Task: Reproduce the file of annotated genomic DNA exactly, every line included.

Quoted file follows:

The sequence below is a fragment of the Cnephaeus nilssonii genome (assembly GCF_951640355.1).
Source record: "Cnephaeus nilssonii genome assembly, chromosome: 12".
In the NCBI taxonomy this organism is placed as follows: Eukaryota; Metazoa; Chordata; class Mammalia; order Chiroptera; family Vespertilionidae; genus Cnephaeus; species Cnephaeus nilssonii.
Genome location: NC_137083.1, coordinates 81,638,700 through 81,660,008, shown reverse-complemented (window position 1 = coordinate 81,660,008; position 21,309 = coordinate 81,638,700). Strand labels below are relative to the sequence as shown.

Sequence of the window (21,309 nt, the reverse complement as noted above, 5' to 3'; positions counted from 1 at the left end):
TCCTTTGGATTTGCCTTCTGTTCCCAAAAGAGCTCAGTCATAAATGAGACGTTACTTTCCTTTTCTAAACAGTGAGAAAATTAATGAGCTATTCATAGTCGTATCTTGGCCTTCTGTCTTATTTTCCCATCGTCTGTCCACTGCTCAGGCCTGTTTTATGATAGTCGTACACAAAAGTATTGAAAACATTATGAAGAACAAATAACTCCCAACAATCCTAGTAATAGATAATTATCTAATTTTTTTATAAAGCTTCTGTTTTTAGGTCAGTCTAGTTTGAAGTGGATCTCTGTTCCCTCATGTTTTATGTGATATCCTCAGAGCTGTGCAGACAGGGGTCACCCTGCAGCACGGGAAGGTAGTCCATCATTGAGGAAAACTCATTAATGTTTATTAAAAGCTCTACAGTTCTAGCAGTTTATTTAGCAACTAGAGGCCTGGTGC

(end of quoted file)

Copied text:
The sequence below is a fragment of the Cnephaeus nilssonii genome (assembly GCF_951640355.1).
Source record: "Cnephaeus nilssonii genome assembly, chromosome: 12".
In the NCBI taxonomy this organism is placed as follows: Eukaryota; Metazoa; Chordata; class Mammalia; order Chiroptera; family Vespertilionidae; genus Cnephaeus; species Cnephaeus nilssonii.
Genome location: NC_137083.1, coordinates 81,638,700 through 81,660,008, shown reverse-complemented (window position 1 = coordinate 81,660,008; position 21,309 = coordinate 81,638,700). Strand labels below are relative to the sequence as shown.

Sequence of the window (21,309 nt, the reverse complement as noted above, 5' to 3'; positions counted from 1 at the left end):
TCCTTTGGATTTGCCTTCTGTTCCCAAAAGAGCTCAGTCATAAATGAGACGTTACTTTCCTTTTCTAAACAGTGAGAAAATTAATGAGCTATTCATAGTCGTATCTTGGCCTTCTGTCTTATTTTCCCATCGTCTGTCCACTGCTCAGGCCTGTTTTATGATAGTCGTACACAAAAGTATTGAAAACATTATGAAGAACAAATAACTCCCAACAATCCTAGTAATAGATAATTATCTAATTTTTTTATAAAGCTTCTGTTTTTAGGTCAGTCTAGTTTGAAGTGGATCTCTGTTCCCTCATGTTTTATGTGATATCCTCAGAGCTGTGCAGACAGGGGTCACCCTGCAGCACGGGAAGGTAGTCCATCATTGAGGAAAACTCATTAATGTTTATTAAAAGCTCTACAGTTCTAGCAGTTTATTTAGCAACTAGAGGCCTGGTGC